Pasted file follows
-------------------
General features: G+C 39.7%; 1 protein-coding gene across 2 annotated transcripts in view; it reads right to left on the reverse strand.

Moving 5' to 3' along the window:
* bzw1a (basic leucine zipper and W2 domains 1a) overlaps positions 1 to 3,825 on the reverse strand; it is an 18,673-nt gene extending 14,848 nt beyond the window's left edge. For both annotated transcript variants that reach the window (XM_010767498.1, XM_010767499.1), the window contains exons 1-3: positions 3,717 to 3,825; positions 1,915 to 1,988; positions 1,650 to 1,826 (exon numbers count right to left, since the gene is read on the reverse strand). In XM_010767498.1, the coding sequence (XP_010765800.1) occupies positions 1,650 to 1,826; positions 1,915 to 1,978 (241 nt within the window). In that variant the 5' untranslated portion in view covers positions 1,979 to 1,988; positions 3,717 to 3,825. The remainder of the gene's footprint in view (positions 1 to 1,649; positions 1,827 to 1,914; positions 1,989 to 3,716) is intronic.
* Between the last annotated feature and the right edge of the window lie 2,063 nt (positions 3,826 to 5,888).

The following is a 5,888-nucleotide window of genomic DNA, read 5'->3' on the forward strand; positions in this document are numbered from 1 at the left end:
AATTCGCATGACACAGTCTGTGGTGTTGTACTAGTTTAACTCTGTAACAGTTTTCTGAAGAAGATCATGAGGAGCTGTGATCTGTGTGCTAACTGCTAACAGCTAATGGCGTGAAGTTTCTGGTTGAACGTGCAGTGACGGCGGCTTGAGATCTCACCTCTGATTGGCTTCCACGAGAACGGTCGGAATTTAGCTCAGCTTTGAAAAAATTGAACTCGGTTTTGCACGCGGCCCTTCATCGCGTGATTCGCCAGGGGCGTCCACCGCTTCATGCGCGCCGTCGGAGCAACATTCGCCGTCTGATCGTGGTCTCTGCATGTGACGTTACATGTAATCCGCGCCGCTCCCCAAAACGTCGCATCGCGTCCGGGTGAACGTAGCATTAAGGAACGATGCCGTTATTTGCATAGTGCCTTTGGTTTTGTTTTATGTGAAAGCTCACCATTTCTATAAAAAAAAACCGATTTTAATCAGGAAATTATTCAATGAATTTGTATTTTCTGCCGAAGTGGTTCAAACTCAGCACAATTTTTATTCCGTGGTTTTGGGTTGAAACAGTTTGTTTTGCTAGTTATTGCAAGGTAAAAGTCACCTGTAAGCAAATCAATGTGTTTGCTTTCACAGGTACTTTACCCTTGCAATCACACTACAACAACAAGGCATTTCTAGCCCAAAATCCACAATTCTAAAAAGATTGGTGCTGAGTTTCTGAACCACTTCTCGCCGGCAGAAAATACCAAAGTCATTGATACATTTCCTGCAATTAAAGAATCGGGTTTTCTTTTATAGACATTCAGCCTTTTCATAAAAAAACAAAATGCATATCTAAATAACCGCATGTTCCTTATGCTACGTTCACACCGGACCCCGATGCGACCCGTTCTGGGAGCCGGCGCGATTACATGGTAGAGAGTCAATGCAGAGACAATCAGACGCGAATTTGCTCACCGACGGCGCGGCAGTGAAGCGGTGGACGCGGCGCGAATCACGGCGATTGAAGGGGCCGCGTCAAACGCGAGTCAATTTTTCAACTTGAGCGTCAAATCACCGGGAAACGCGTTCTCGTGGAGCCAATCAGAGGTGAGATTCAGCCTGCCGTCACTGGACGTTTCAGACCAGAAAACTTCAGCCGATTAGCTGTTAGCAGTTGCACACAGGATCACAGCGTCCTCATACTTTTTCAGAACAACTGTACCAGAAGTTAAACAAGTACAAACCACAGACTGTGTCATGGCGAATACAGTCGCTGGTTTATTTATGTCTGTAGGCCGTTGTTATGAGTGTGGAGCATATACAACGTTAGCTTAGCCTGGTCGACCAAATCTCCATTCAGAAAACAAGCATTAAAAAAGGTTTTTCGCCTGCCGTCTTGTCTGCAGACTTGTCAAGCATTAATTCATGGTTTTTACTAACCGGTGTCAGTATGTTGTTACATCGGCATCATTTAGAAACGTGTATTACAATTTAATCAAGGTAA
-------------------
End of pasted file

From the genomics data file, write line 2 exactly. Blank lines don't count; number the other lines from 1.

Moving 5' to 3' along the window: